Post
Big Bang
Burger Bar
24 September 2013
Lately there’s been news of a radical new theory proposing that the universe began from a hyperdimensional black hole. Most of the reports seem to stem from an article posted a while back on the Nature blog, which references the original paper.^{1} So let’s have a little reality check.
No one is abandoning the big bang model. The original paper hasn’t even been peer reviewed yet and the paper doesn’t present a radical new theory to overturn the big bang. What the paper is actually about is higherdimensional gravitational theory.
The standard theory of gravity (general relativity) describes our universe as a geometry of threedimensional space with one dimension of time. This is sometimes called 3 + 1 space, and it gives a very accurate description of the universe we observe. But theorists like to play around with alternative models to see how they differ from regular general relativity. They may look at 2 + 1 space, a kind of flatland with time, or 2 + 2, with two time dimensions. There isn’t necessarily anything “real” about these models, and there certainly isn’t any experimental evidence to support anything other than 3 + 1 gravity, but alternative models are useful because they help us gain a deeper understanding of general relativity. In this particular paper, the authors were exploring 4 + 1 gravity. That is, a fivedimensional universe with 4 spatial dimensions and 1 time.
Back in 2000, another team of authors proposed a model where our regular 3 + 1 gravity could be treated as a brane within a larger 4 + 1 universe. It is similar to the way a 2 + 1 universe could be imagined as a 2dimensional surface (the brane) within our 3dimensional space. In the 2000 paper, the authors showed that a particular 4 + 1 universe with a 3 + 1 brane could give rise to the type of gravity we actually see.^{2}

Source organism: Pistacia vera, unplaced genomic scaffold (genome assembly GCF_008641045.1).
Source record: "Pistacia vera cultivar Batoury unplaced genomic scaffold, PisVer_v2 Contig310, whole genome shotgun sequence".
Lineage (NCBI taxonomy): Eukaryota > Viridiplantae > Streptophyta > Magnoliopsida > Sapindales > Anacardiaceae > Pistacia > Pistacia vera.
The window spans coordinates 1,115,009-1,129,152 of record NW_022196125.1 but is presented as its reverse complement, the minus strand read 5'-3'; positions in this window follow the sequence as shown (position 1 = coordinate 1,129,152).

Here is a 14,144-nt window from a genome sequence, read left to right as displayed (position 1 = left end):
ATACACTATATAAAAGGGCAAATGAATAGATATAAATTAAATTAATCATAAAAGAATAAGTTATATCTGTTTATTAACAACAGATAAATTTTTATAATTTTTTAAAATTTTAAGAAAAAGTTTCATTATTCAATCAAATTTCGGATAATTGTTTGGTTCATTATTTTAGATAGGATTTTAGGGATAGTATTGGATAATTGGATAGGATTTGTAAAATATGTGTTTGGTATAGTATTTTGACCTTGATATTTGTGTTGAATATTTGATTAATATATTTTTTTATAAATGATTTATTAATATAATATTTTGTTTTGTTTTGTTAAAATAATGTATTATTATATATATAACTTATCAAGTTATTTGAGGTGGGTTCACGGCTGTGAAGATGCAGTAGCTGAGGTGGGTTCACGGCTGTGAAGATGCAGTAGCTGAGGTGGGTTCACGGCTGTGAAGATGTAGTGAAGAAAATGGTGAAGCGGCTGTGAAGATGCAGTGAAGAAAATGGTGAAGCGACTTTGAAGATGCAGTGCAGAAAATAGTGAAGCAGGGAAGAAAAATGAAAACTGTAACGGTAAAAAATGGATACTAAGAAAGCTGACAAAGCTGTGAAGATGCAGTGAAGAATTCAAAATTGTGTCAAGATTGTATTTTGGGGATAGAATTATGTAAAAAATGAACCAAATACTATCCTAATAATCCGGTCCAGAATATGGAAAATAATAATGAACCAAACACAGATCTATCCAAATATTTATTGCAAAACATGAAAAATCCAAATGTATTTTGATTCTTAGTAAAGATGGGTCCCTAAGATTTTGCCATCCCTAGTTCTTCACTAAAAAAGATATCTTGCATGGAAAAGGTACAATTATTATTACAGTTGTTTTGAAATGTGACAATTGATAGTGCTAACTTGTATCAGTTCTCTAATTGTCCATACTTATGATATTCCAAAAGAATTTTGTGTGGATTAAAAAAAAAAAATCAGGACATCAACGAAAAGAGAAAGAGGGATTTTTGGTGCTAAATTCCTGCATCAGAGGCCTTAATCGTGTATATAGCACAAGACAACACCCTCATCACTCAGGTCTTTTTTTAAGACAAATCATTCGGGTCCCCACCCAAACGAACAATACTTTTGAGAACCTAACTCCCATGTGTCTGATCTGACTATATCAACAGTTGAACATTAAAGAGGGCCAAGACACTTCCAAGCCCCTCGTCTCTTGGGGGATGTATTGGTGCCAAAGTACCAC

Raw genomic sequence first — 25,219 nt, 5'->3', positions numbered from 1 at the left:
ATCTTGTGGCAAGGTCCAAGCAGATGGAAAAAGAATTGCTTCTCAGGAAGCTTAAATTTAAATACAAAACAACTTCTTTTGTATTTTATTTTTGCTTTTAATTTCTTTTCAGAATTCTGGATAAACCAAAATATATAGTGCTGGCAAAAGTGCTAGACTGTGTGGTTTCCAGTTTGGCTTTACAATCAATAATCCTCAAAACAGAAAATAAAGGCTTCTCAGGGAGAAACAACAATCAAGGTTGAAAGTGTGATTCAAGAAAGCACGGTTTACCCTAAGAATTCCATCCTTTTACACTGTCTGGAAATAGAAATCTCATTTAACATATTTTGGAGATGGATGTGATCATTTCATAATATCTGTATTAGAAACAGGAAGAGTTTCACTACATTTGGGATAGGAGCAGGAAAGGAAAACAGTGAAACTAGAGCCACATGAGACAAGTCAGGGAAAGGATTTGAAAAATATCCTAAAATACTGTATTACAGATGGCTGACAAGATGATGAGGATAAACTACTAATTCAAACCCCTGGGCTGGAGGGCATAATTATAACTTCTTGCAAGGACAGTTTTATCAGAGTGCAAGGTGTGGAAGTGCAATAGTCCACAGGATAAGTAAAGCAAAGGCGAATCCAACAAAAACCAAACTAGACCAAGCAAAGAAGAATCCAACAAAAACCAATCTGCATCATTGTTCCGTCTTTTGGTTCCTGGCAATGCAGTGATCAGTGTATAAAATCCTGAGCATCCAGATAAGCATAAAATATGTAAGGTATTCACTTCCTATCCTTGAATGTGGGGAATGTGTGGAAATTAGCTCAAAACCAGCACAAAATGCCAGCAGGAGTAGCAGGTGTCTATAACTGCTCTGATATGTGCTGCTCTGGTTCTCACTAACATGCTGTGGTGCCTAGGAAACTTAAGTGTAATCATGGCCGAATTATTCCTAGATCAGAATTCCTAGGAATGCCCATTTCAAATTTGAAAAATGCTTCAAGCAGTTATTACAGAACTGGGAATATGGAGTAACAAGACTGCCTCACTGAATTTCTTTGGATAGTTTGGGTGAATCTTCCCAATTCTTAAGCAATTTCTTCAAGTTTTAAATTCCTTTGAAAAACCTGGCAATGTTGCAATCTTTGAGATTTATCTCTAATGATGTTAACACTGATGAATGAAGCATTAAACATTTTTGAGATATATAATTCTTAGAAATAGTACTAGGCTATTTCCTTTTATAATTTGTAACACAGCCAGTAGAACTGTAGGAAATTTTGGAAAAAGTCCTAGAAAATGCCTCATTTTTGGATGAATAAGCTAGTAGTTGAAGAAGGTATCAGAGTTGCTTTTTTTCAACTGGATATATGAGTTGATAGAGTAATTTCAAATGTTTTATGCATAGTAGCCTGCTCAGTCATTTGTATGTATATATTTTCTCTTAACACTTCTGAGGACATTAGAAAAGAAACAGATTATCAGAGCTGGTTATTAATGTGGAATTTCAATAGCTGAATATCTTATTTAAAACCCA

The new paper takes this model one step further. In it, the authors show that 4 + 1 gravity allows for the existence of black holes. So if a 4 + 1 universe had large stars, some of those stars could collapse into a 4dimensional “hyper black hole”. Like black holes in regular general relativity, these hyper black holes would have a central “singularity” of extremely dense and hot matter/energy. The authors then went on to show that a hyper black hole with the right conditions could not only create a threedimensional brane, but the new brane would look very similar to the early universe we actually observe.
In other words, if we imagine a fivedimensional 4 + 1 universe, and if such a universe could create stars that collapse into hyper black holes, and if a particular hyper black hole had the right energy, then it might be possible for for such a hyper black hole to produce a 3 + 1 braneuniverse with a beginning that looks like a big bang. That’s a lot of ifs.
Just to be clear, this is good theoretical work. The model is interesting, and it shows a curious connection between the universe we observe and higherdimensional gravity. It could also address some of the issues in cosmology, but it also predicts the universe is flat, which as I mentioned yesterday may not be the case. The authors note this problem, and are careful not to make broad claims. They also outline possible ways that such a model could be tested. This is what good theoreticians do.
But currently there is no experimental evidence to support higherdimensions, much less hyper black holes. So don’t toss the big bang just yet.

Pourhasan, Razieh, Niayesh Afshordi, and Robert B. Mann. “Out of the white hole: a holographic origin for the Big Bang.” Journal of Cosmology and Astroparticle Physics 2014.04 (2014): 005. ↩︎

Dvali, Gia, Gregory Gabadadze, and Massimo Porrati. “4D gravity on a brane in 5D Minkowski space.” Physics Letters B 485.13 (2000): 208214. ↩︎